Irresponsible Captain Tylor was an interesting anime series in 1990s. Actually, come to think of it, I believe I can classify this anime as one of a kind because I haven’t seen anything like this ever since.
The story of this anime has had an impact on me as I wrote my own story about a poor space captain, Two Clusters: Kain arc. It’s not remotely similar to Captain Tylor but I was inspired by it.
Set in a sci fi setting, the story begins as Tylor, who is jobless and poor, lazily watches a fancy space navy recruitment ad. He figures why not and eventually joins the navy.
In the world setting, there are two factions. The first is UPSF (United Planets Space Force) ruled by humans.
The second is Raalgon Empire ruled by elf-like humanoids. The two factions have been at odds for a while. Whispers of an all-out war is heard here and there.
When asked why he wants to join the navy, his responses are casual, basically stating that he wants to join to feed himself properly and have an easy life.
After a few filler episodes, he is eventually given a command of a cruiser “Soyokaze”. She is a very old cruiser that should have been decommissioned already. The only reason it still exists is because the navy figured they’d put unwanted troublemakers into that ship and forget about’em.
Basically, bar few, no one assigned to that ship has a career path. They are stuck there until being discharged eventually.
The first half of the anime does not make much sense (to me at least) because Tylor’s success appears to stern from absolute sheer luck rather than discreet ingenuity. In fact, for the large part of the story, Tylor doesn’t really do anything at all.
He is just really, really, reeeeaaalllllyyyy, lucky as he claims the ladder of the command within the navy. His crew are flabbergasted in how Tylor keeps becoming successful.
You know what though? If one’s lucky enough, he can do pretty much anything. That’s a fact. Doesn’t matter how good you are. If you are cursed with being unlucky, you will fail.
Because Tylor’s success in battles doesn’t really make any sense after Soyokaze defeats Raalgon fleets single handedly, the navy high command is initially skeptical of his true allegiance.
And, for Raalgon empire, he becomes a target to assassinate.
In fact, both UPSF and Raalgon empire attempt to assassinate Tylor. Neither is successful because … Tylor is just lucky, surviving both attempts by a hair.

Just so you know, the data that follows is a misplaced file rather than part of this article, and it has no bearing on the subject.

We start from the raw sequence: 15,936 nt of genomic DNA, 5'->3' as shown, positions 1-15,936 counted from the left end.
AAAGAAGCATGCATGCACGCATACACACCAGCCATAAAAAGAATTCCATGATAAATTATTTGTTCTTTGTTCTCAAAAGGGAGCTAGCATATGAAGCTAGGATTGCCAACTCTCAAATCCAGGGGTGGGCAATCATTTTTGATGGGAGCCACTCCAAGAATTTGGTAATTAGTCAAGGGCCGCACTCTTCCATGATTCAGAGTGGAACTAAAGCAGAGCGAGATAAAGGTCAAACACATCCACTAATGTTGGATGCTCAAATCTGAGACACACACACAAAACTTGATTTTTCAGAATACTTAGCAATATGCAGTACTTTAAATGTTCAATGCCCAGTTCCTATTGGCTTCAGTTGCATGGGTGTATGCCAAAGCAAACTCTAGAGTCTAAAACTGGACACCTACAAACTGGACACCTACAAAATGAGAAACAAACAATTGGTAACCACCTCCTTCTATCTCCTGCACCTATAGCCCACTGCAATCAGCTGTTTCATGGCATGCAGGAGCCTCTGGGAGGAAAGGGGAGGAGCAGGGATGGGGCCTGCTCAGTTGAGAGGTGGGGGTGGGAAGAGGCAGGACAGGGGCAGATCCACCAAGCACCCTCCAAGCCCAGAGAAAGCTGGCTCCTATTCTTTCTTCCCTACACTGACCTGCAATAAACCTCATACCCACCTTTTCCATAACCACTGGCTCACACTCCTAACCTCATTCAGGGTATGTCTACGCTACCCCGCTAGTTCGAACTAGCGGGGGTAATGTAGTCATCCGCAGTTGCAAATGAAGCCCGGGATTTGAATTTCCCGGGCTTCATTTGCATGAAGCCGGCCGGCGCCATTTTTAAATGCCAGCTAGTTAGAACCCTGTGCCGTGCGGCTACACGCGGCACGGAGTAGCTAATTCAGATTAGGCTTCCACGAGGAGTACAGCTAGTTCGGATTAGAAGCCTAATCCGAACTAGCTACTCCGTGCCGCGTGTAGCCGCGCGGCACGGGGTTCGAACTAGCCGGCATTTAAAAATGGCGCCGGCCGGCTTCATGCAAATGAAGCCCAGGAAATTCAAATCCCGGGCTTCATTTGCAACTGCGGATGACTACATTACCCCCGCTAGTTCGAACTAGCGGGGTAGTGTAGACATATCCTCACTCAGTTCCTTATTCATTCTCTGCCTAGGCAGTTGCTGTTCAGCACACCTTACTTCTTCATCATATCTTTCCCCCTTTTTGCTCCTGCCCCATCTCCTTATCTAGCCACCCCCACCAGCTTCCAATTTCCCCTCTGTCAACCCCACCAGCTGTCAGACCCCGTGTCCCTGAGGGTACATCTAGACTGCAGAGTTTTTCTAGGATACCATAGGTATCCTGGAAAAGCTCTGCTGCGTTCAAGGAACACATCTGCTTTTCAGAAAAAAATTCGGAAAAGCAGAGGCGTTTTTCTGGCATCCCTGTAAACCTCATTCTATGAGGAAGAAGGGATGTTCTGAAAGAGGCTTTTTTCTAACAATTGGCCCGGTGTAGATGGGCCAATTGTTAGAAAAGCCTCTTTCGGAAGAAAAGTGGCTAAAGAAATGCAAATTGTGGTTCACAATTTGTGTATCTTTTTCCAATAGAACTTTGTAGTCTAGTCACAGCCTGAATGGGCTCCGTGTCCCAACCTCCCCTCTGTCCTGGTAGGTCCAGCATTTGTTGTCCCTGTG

So, one may ask what Tylor does offer.
Well, for the most part of the anime, he does not offer anything. Sheer luck is pretty much all he has. But he does offer something that nobody seems to think is possible.
To understand Tylor, you need to go back to episode 1 where he is asked why he wants to join the navy. He says he just wants an easy life. You know what that ultimately means?
Peace is what Tylor offers. You can actually see him actively trying to calm down opposing factions within his own ship. He often acts as a mediator and a pretty good one as well.
It’s all because he wants an easy life. Conflicts do not make his life easy. Therefore, he does what he can in order to smooth out conflicts.
When he casually questions why UPSF and Raalgon empire are at odds in the first place, nobody knows. UPSF blames Raalgon for something, and so does Raalgon. Either side feels another is up for something no good. Basically, there is no trust, only suspicions.
Ultimately, by the end of the anime, a peace agreement drafted by Tylor is agreed by both sides verbally. It is not a formal agreement but it’s enough for both sides to cease fire.
And, as a reward, Tylor is given a shiny new cruiser which he ditches it for Soyokaze.
And that is it for the anime.
Now, after the anime, there has been an OVA series and “an exceptional” episode. The “exceptional” episode has two episodes, 45 minutes each. It also carries what I consider the best song used in anime.
The song is actually what I remember the series by. I’ve kept the MP3 file for over 10 years on my hard drive. I originally had an authentic music CD for it before digitally transferring it to my computer sometime in 2000.
It is probably the most underrated song in the history of anime.
In conclusion, nothing really stands out from Irresponsible Captain Tylor. Animation quality is average. The plot is also average, I feel. But it does feel wholesome when you are done with it, especially the Exceptional episode where Tylor is tasked again to bring a peace talk to Raalgon.
This anime also does not shy away from drinking which is frequently a forbidden subject in general anime. It is also one of few that display romantic relationship properly which must have been refreshing in that era.
The characters are adults after all. They know what they want.
So, yes, I can safely claim that this is one of a kind series out there. There hasn’t been anything similar in the past 27 years.
I wonder why. I think I know why.